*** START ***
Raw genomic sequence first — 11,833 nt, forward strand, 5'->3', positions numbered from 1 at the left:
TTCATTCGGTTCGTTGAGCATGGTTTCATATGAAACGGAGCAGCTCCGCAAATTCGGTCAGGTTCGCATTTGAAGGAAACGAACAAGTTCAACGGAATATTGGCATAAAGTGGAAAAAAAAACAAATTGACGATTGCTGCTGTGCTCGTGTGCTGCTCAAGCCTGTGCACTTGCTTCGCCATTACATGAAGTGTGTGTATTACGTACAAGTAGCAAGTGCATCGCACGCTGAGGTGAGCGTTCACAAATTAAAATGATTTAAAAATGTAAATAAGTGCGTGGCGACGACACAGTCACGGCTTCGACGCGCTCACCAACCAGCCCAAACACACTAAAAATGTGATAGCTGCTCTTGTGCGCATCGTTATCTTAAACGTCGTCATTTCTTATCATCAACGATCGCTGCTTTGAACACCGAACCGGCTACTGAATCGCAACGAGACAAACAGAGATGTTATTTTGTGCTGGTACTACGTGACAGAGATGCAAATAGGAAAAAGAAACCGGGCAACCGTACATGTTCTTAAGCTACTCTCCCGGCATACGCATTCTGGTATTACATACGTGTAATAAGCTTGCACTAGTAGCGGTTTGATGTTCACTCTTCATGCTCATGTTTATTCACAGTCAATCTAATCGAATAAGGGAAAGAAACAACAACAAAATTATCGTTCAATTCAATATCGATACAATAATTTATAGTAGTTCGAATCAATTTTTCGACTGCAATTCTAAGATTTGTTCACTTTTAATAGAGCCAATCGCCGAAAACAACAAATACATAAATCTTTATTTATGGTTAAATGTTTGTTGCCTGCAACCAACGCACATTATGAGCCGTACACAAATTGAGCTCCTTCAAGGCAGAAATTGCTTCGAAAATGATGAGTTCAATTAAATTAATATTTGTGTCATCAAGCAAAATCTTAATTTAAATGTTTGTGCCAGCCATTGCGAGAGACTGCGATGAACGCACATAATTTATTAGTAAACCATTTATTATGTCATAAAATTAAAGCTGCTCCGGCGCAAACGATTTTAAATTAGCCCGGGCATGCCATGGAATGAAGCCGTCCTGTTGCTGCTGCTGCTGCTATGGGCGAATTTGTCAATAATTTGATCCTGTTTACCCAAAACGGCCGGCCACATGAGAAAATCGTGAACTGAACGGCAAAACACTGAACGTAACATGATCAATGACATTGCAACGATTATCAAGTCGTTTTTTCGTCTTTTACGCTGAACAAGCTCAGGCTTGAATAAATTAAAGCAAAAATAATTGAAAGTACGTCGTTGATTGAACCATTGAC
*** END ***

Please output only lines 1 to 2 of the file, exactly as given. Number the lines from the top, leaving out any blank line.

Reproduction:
Raw genomic sequence first — 11,833 nt, forward strand, 5'->3', positions numbered from 1 at the left:
TTCATTCGGTTCGTTGAGCATGGTTTCATATGAAACGGAGCAGCTCCGCAAATTCGGTCAGGTTCGCATTTGAAGGAAACGAACAAGTTCAACGGAATATTGGCATAAAGTGGAAAAAAAAACAAATTGACGATTGCTGCTGTGCTCGTGTGCTGCTCAAGCCTGTGCACTTGCTTCGCCATTACATGAAGTGTGTGTATTACGTACAAGTAGCAAGTGCATCGCACGCTGAGGTGAGCGTTCACAAATTAAAATGATTTAAAAATGTAAATAAGTGCGTGGCGACGACACAGTCACGGCTTCGACGCGCTCACCAACCAGCCCAAACACACTAAAAATGTGATAGCTGCTCTTGTGCGCATCGTTATCTTAAACGTCGTCATTTCTTATCATCAACGATCGCTGCTTTGAACACCGAACCGGCTACTGAATCGCAACGAGACAAACAGAGATGTTATTTTGTGCTGGTACTACGTGACAGAGATGCAAATAGGAAAAAGAAACCGGGCAACCGTACATGTTCTTAAGCTACTCTCCCGGCATACGCATTCTGGTATTACATACGTGTAATAAGCTTGCACTAGTAGCGGTTTGATGTTCACTCTTCATGCTCATGTTTATTCACAGTCAATCTAATCGAATAAGGGAAAGAAACAACAACAAAATTATCGTTCAATTCAATATCGATACAATAATTTATAGTAGTTCGAATCAATTTTTCGACTGCAATTCTAAGATTTGTTCACTTTTAATAGAGCCAATCGCCGAAAACAACAAATACATAAATCTTTATTTATGGTTAAATGTTTGTTGCCTGCAACCAACGCACATTATGAGCCGTACACAAATTGAGCTCCTTCAAGGCAGAAATTGCTTCGAAAATGATGAGTTCAATTAAATTAATATTTGTGTCATCAAGCAAAATCTTAATTTAAATGTTTGTGCCAGCCATTGCGAGAGACTGCGATGAACGCACATAATTTATTAGTAAACCATTTATTATGTCATAAAATTAAAGCTGCTCCGGCGCAAACGATTTTAAATTAGCCCGGGCATGCCATGGAATGAAGCCGTCCTGTTGCTGCTGCTGCTGCTATGGGCGAATTTGTCAATAATTTGATCCTGTTTACCCAAAACGGCCGGCCACATGAGAAAATCGTGAACTGAACGGCAAAACACTGAACGTAACATGATCAATGACATTGCAACGATTATCAAGTCGTTTTTTCGTCTTTTACGCTGAACAAGCTCAGGCTTGAATAAATTAAAGCAAAAATAATTGAAAGTACGTCGTTGATTGAACCATTGAC